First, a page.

Finding new musical talent used to be as simple as witnessing someone really special playing their hearts out to a handful of people in some grimy bar and having an overwhelming urge to help them go further.
The people that put together festival bills were, to all intents and purposes, curators – they took risks on new artists based on little more than talent and taste. Now, I’m worried that curation in live booking has all but disappeared to make way for calculated safe bets based on data alone.
The problem isn’t unique to the live sector, of course. A&R across the board has become incredibly conservative, almost timid, with artists having to prove themselves through streaming figures and social media followings before a record label will even consider writing up a contract – particularly when it comes to the majors.
In the festival world, booking is worked out plotting an artist’s following against their fee. There is less and less room for creativity, for taking risks on new talent and using our privileged position to develop new acts.
“There’s a newer, less talked about danger that comes with our data dependence”
The consequences of a reliance on the tried and tested are obvious and well written about: homogenised stages, a dearth of diversity and real talent being left undiscovered for the sake of a safe bet.
But there’s a newer, less talked about danger that comes with our data dependence. As more and more of music’s gatekeepers chase the formula, more demands are put on artists beyond making great music.
You only need to scroll through TikTok or Instagram to witness the constant demand for content that is placed on creative people. Musicians have done the hard bit, they’ve created a fantastic record and live show, but then they’re told they need a social media calendar, daily posts, they need to curate playlists, they need to broadcast an acoustic set from their bathroom. Artists are pressured to be more visible and more engaging every day.
Then there’s the need to create ‘a Spotify tune’. Intros get shorter, vocals come in quicker… To a large extent, this game has been played ever since the introduction of the Top 40, but it’s only getting worse and it’s all divorced from the music itself.
Perhaps most importantly, it’s unsustainable – and it isn’t what artists want. They want to play. They want to make great music and they want that music to speak for itself.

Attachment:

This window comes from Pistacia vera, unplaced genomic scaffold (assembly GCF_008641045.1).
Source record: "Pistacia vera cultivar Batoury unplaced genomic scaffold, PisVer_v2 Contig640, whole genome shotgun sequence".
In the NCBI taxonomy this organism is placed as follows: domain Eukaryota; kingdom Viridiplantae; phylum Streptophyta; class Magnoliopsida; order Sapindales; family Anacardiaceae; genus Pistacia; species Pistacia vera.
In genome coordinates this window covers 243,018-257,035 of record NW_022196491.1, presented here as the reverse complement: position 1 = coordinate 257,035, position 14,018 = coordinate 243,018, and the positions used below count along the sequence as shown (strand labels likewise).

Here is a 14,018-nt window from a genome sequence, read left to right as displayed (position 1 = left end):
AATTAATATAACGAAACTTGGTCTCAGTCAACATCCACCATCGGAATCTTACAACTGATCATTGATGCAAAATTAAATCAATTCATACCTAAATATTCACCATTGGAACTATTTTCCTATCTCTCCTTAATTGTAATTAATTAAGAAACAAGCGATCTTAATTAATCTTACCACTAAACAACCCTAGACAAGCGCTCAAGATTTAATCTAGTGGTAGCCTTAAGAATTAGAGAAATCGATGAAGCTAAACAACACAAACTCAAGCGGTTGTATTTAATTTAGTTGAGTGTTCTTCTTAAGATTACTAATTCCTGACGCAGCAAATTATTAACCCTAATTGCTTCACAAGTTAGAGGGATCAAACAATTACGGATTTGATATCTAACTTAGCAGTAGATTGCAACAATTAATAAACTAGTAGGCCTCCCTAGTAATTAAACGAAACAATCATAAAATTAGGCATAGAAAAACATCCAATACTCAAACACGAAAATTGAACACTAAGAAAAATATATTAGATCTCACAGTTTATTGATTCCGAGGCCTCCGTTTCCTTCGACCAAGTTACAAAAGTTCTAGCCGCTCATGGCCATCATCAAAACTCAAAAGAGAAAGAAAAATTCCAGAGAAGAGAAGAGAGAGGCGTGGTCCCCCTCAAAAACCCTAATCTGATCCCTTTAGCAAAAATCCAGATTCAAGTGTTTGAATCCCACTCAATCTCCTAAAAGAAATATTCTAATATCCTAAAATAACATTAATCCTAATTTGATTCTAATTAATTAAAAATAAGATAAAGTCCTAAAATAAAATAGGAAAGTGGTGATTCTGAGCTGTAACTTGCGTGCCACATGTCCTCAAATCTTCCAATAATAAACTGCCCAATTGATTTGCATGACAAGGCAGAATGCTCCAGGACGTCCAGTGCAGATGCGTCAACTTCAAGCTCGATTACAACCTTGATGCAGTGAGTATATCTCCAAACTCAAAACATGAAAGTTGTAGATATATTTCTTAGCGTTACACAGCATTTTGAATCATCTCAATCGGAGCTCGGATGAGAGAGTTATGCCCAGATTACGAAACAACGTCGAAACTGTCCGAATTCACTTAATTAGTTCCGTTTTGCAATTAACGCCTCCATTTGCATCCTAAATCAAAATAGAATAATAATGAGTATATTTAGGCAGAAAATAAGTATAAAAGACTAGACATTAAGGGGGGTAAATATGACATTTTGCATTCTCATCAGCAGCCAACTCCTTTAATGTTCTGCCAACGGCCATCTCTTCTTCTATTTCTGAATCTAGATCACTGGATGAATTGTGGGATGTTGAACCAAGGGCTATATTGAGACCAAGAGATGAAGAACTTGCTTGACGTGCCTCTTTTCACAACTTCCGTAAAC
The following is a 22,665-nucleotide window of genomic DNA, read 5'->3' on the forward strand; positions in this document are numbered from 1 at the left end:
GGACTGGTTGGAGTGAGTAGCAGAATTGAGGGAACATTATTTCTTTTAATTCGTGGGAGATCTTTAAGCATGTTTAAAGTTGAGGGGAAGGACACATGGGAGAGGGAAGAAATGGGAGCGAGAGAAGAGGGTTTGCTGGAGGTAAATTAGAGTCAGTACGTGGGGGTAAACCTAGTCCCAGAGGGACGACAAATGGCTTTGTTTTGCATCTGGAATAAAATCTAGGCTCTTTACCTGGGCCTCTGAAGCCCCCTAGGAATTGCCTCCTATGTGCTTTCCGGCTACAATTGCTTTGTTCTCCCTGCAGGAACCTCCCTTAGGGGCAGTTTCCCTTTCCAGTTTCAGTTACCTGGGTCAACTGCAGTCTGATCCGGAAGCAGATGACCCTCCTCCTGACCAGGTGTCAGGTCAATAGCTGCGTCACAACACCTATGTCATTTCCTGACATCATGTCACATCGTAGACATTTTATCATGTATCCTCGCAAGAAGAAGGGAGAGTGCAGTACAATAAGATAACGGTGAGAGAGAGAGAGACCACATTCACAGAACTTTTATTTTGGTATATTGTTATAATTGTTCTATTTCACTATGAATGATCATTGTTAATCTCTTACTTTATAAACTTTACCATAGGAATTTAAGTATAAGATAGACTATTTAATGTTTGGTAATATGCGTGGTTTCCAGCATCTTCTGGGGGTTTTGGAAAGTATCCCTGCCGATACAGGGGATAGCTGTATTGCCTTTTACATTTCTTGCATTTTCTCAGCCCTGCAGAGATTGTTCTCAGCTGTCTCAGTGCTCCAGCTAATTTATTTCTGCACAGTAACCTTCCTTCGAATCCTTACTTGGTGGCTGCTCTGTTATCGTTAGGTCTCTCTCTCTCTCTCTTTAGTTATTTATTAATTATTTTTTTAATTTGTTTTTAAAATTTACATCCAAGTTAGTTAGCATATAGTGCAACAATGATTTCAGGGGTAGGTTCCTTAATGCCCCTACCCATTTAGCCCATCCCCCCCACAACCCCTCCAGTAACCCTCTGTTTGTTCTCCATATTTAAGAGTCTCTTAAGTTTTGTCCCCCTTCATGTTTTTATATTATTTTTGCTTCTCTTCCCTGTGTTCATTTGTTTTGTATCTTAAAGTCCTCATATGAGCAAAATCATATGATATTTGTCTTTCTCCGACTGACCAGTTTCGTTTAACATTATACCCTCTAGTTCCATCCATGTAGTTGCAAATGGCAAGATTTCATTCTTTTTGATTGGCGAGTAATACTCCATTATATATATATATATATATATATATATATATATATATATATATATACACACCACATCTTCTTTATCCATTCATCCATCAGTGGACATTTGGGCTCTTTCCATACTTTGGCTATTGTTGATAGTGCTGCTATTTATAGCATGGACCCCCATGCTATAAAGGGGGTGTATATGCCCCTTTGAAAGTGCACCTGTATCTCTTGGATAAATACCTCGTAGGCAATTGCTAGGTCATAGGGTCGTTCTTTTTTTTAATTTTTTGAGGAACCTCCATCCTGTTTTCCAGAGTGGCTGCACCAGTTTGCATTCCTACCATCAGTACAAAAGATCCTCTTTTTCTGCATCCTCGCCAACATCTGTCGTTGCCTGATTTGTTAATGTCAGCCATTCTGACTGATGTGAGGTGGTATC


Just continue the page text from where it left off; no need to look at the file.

“Relationships have been forged just by getting certain people into the same room”
We recently launched a live showcase series called In Transit based on those traditional principles of music focused booking and providing a platform for exciting, developing artists. We want to work with other music companies, across all sectors and disciplines, who share the same values.
The first edition of In Transit took place at Strongroom in London’s Shoreditch in February. In partnership with Bucks Music Group, it featured a solo set from Norwegian artist Beharie, London’s Amaroun, Portsmouth-based post-punk band Hallan and Welsh singer/songwriter CATTY.
More than anything, the showcase demonstrated the benefit that artists get from this kind of support, no matter where they are in their career. Every act on February’s In Transit bill, whether they had a huge guestlist or brought one person, got something out of it. In some cases, the impact was very tangible and immediate. Hallan, for example, got played on 6 Music the next day as a result of Steve Lamacq being in attendance. For others, the chance to showcase in front of industry or other artists was a great opportunity in itself. Relationships have been forged just by getting certain people into the same room.
We’ll be returning to Strongroom for the second edition of In Transit on 4 May, with AJ Wander, Pluum, Stella Talpo and Xadi on the line-up.
“There’s a sweet spot to be found somewhere between word of mouth and metrics”
We’ll be partnering with Bucks again as well. A big part of what we’re trying to do is collaborate with partners and promoters on this mission – and there are a number of promoters out there that are bucking the trend, taking risks and bringing through the next generation of talent. But they tend to be younger, smaller promoters themselves, so they need help to develop their own capabilities as well.
We took one of our bands, Norway’s Pom Poko, to SXSW this year. They’re particularly good live and did a number of shows throughout the week. By their last set, towards the end of the festival, the audience was packed, simply because word had gotten around that there was this great band playing.
Remove yourself from the clamour around social media, streaming and statistics, and you’ll find that a recommendation from a trusted friend is just as valuable as ever.
There’s a sweet spot to be found somewhere between word of mouth and metrics. If we can find that as an industry, everyone will benefit.
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